Boris Starling

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Boris Starling (born 1969)[1] is a British novelist, screenwriter and newspaper columnist.

Career[edit]

Starling has written seven crime novels under his own name and that of Daniel Blake.

His first book, Messiah, was published in 1999. Notable for its fast pace and high levels of gore, Messiah was a commercial and critical success, reaching both The New York Times and the official UK bestseller lists.[1] It was subsequently adapted for television by the BBC, with Starling taking a cameo role as a murder victim's corpse.[2][3][4][5]

There have been four television sequels broadcast. Messiah I-IV starred Ken Stott in the lead role as DCI Redfern Metcalfe. For Messiah V, Marc Warren took over as DCI Joseph Walker, heading up an entirely new cast. Messiah V was broadcast on BBC1 in January 2008. Starling is listed as series creator of the franchise.

His second book, also a New York Times bestseller, and winner of the W. H. Smith 'Thumping Good Read' Award, was Storm. Set in Aberdeen, Storm begins with a ferry disaster, and follows the subsequent week in the life of Kate Beauchamp, one of the detectives from Messiah, as she tries to find a serial killer while her estranged father heads up the investigation into the ferry sinking.

Starling changed tack substantially with his third novel. Vodka is a sprawling, epic story of Russia immediately after the end of the Soviet Union, and runs several storylines in tandem: the efforts of an American banker, Alice Liddell, to effect the first privatisation in Russian history; the battle between Slav and Chechen gangs for control of Moscow's vodka market; and the hunt for a serial killer who is killing children and draining their blood.[6]

Another shift in period and location came with the publication of Starling's fourth novel, Visibility. Visibility is set in the winter of 1952, when the Great Smog (sometime called the Great Fog) has rolled into London, shutting down most transportation routes and sickening the populace with its noxious haze. Assigned to investigate a suspicious drowning, detective Herbert Smith discovers that the victim, a young biochemist and son of a highly placed government official, had in the hours before his death claimed to be in possession of a discovery that could change the world. Visibility gained good reviews. The Guardian's Maxim Jakubowski called it "mystery at its best", while in the New Statesman Adam LeBor said: "Visibility is an intelligent and thought-provoking book, one that asks lingering questions about the very nature of loyalty and love."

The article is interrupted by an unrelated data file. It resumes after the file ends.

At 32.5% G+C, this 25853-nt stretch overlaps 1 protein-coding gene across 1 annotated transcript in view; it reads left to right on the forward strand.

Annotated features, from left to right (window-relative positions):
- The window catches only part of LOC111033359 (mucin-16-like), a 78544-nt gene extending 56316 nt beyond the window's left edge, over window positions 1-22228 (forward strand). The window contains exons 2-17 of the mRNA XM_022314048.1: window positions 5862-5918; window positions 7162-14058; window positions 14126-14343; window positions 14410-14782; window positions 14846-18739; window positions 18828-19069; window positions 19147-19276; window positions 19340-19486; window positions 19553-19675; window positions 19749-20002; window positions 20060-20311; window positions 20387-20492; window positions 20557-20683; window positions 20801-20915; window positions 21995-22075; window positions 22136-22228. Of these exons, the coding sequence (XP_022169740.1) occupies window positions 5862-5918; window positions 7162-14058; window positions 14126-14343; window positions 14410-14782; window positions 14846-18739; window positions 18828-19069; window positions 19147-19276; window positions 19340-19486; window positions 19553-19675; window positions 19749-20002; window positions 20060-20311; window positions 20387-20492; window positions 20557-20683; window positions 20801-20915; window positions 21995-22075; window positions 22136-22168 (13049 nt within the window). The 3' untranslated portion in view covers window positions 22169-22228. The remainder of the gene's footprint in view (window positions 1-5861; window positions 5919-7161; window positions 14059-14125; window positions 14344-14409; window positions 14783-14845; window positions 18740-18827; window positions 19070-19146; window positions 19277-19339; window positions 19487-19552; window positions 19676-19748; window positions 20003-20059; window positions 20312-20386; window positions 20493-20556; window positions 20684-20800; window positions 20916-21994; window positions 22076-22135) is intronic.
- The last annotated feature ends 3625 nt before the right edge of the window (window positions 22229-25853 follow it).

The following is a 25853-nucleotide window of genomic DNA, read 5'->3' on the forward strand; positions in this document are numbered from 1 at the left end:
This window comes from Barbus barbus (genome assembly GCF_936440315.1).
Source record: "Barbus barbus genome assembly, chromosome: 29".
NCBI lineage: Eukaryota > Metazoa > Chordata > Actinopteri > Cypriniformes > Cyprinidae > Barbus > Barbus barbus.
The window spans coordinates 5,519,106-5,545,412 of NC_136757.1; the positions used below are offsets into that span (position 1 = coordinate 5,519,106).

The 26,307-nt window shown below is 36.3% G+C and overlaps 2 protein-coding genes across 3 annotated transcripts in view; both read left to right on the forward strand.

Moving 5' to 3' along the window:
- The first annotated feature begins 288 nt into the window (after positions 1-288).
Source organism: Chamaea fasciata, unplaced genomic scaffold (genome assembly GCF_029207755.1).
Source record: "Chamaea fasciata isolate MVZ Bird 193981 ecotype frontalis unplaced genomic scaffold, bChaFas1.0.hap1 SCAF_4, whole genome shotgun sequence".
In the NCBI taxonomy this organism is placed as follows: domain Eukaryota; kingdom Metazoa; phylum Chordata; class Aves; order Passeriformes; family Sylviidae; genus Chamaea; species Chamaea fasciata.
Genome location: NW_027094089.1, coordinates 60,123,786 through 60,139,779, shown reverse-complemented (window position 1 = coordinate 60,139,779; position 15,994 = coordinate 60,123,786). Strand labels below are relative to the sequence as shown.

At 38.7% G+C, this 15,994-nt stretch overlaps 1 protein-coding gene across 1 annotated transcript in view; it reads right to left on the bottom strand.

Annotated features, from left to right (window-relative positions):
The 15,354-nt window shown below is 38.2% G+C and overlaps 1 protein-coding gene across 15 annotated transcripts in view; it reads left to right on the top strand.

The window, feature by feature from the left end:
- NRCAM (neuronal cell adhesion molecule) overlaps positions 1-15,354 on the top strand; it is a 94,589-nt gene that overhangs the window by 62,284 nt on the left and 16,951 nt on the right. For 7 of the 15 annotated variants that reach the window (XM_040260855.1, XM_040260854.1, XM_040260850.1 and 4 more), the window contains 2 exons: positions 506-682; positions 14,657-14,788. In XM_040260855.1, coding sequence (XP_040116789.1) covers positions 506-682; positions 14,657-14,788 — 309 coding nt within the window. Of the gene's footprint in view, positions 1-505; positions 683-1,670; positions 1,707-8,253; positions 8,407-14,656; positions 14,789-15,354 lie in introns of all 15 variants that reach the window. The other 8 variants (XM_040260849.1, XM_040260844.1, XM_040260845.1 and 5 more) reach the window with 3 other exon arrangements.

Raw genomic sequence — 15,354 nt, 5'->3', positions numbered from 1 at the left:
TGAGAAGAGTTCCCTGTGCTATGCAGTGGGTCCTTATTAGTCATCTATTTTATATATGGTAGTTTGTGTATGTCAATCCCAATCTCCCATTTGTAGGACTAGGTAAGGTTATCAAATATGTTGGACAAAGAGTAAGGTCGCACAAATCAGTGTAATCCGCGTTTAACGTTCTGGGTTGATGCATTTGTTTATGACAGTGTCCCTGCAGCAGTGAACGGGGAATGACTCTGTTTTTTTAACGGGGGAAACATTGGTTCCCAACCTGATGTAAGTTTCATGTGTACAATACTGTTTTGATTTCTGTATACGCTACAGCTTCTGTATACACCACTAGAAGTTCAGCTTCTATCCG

Under the pseudonym Daniel Blake, Starling has begun a series of thrillers featuring Franco Patrese, a Pittsburgh homicide detective who later joins the FBI. The first book was published in the UK as 'Soul Murder' and in the US as 'Thou Shalt Kill.' The Pittsburgh Tribune-Review said that the book 'captures the essentials of Pittsburgh better than most natives could... This is a well-imagined thriller, a nice addition to the crowded police-procedural genre, with vivid characters and nimble-but-fitting plot twists.'

The sequel, released as 'City Of Sins' in the UK in October 2011 and as 'City Of The Dead' in the US in April 2012, is set in New Orleans around the time of Hurricane Katrina.

A third novel, 'White Death', was released in December 2012.

Starling has written a screen adaptation of 'Blood Over Water', a non-fiction book by David and James Livingston about their experiences rowing against each other in the 2003 Oxford and Cambridge Boat Race. He currently has several television projects under option.

Starling also writes a sports column for the Mail on Sunday newspaper.

Personal life[edit]

Starling is the great-grandson of the English physiologist Ernest Starling. He was educated at Eton College and Trinity College, Cambridge, graduating from Cambridge with a first in History.

He began his career as a journalist for several Fleet Street newspapers before working for Control Risks, a firm which assesses the risks to companies of terrorism and political upheaval, and provides services ranging from confidential investigations to kidnap resolution.

In 1996, he appeared on the BBC quiz show Mastermind, where he reached the semi-finals. His specialist topics were comics creator Hergé and his creation The Adventures of Tintin, and The Life and Novels of Dick Francis, who was present at the recording.[1]

He lives in Dorset with his wife, an interior designer, and their children.

His sister Belinda was also an author; her novel The Journal of Dora Damage was published posthumously in the UK and US in late 2007. She died aged 34 in August 2006 of complications following bile duct surgery.

Bibliography[edit]

  • 1999 Messiah
  • 2000 Storm
  • 2004 Vodka
  • 2006 Visibility
  • 2010 Soul Murder
  • 2011 City Of Sins
  • 2012 White Death

References[edit]

  1. ^ a b c Sohn, Amy (1999) "GETTING A HANDLE ON HOT 'MESSIAH' SCRIBE", New York Post, 7 September 1999, p. 22, ("at 30 he's already been on endless European best-seller lists")
  2. ^ Henry, Andrea (2004) "A STIFF ONE; VODKA by BORIS STARLING", Daily Mirror, 5 March 2004
  3. ^ Weinman, Sarah (2007) "DEADLY PHOTO, SLEUTHING FAMILY, LONDON FOG ; CRIME FICTION", Baltimore Sun, 4 March 2007
  4. ^ Heffernan, Virginia (2004) "TELEVISION REVIEW; A Litany of Murders Most Grisly, Unfolding Most Succinctly", New York Times, 26 July 2004, retrieved 2010-08-30
  5. ^ Stephenson, Hannah (2004) "Vodka may leave you feeling a little shaken", The Journal, 9 March 2004
  6. ^ Petit, Chris (2004) "Things go better with vodka", The Guardian, 20 March 2004, retrieved 2010-08-30